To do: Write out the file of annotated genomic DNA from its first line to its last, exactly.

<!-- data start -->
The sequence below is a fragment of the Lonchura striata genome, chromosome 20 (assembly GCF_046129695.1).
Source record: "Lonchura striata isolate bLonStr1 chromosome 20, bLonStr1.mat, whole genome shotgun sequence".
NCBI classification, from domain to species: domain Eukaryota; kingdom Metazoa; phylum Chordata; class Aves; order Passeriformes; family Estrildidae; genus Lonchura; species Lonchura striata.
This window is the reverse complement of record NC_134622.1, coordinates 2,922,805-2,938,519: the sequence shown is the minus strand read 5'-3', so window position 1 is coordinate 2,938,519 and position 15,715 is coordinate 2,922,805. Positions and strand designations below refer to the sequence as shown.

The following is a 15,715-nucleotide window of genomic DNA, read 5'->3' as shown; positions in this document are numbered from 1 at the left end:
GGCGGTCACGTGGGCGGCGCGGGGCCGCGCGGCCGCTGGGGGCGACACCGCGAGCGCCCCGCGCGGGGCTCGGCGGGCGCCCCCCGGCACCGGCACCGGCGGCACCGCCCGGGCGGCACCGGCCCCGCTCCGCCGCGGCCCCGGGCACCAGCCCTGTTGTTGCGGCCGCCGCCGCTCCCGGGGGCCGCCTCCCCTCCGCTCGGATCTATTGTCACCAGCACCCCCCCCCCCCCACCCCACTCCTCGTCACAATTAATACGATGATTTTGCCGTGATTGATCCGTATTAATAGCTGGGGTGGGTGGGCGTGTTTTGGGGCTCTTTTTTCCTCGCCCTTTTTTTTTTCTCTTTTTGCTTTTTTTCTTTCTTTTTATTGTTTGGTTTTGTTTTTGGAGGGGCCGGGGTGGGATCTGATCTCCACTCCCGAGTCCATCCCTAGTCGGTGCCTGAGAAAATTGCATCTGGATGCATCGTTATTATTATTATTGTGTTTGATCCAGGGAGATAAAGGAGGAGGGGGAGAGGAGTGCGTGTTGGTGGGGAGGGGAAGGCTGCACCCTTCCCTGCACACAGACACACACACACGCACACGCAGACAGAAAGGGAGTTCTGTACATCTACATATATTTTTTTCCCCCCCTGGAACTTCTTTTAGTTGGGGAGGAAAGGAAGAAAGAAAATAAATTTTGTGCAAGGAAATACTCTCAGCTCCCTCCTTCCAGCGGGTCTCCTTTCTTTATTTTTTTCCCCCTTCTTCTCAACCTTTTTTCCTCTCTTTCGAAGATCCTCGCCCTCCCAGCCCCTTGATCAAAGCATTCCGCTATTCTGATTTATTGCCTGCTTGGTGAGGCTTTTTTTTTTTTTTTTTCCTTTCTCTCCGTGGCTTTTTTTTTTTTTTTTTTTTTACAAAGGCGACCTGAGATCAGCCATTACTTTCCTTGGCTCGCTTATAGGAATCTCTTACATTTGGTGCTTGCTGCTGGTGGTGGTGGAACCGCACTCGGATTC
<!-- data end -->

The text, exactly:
The sequence below is a fragment of the Lonchura striata genome, chromosome 20 (assembly GCF_046129695.1).
Source record: "Lonchura striata isolate bLonStr1 chromosome 20, bLonStr1.mat, whole genome shotgun sequence".
NCBI classification, from domain to species: domain Eukaryota; kingdom Metazoa; phylum Chordata; class Aves; order Passeriformes; family Estrildidae; genus Lonchura; species Lonchura striata.
This window is the reverse complement of record NC_134622.1, coordinates 2,922,805-2,938,519: the sequence shown is the minus strand read 5'-3', so window position 1 is coordinate 2,938,519 and position 15,715 is coordinate 2,922,805. Positions and strand designations below refer to the sequence as shown.

The following is a 15,715-nucleotide window of genomic DNA, read 5'->3' as shown; positions in this document are numbered from 1 at the left end:
GGCGGTCACGTGGGCGGCGCGGGGCCGCGCGGCCGCTGGGGGCGACACCGCGAGCGCCCCGCGCGGGGCTCGGCGGGCGCCCCCCGGCACCGGCACCGGCGGCACCGCCCGGGCGGCACCGGCCCCGCTCCGCCGCGGCCCCGGGCACCAGCCCTGTTGTTGCGGCCGCCGCCGCTCCCGGGGGCCGCCTCCCCTCCGCTCGGATCTATTGTCACCAGCACCCCCCCCCCCCCACCCCACTCCTCGTCACAATTAATACGATGATTTTGCCGTGATTGATCCGTATTAATAGCTGGGGTGGGTGGGCGTGTTTTGGGGCTCTTTTTTCCTCGCCCTTTTTTTTTTCTCTTTTTGCTTTTTTTCTTTCTTTTTATTGTTTGGTTTTGTTTTTGGAGGGGCCGGGGTGGGATCTGATCTCCACTCCCGAGTCCATCCCTAGTCGGTGCCTGAGAAAATTGCATCTGGATGCATCGTTATTATTATTATTGTGTTTGATCCAGGGAGATAAAGGAGGAGGGGGAGAGGAGTGCGTGTTGGTGGGGAGGGGAAGGCTGCACCCTTCCCTGCACACAGACACACACACACGCACACGCAGACAGAAAGGGAGTTCTGTACATCTACATATATTTTTTTCCCCCCCTGGAACTTCTTTTAGTTGGGGAGGAAAGGAAGAAAGAAAATAAATTTTGTGCAAGGAAATACTCTCAGCTCCCTCCTTCCAGCGGGTCTCCTTTCTTTATTTTTTTCCCCCTTCTTCTCAACCTTTTTTCCTCTCTTTCGAAGATCCTCGCCCTCCCAGCCCCTTGATCAAAGCATTCCGCTATTCTGATTTATTGCCTGCTTGGTGAGGCTTTTTTTTTTTTTTTTTCCTTTCTCTCCGTGGCTTTTTTTTTTTTTTTTTTTTTACAAAGGCGACCTGAGATCAGCCATTACTTTCCTTGGCTCGCTTATAGGAATCTCTTACATTTGGTGCTTGCTGCTGGTGGTGGTGGAACCGCACTCGGATTC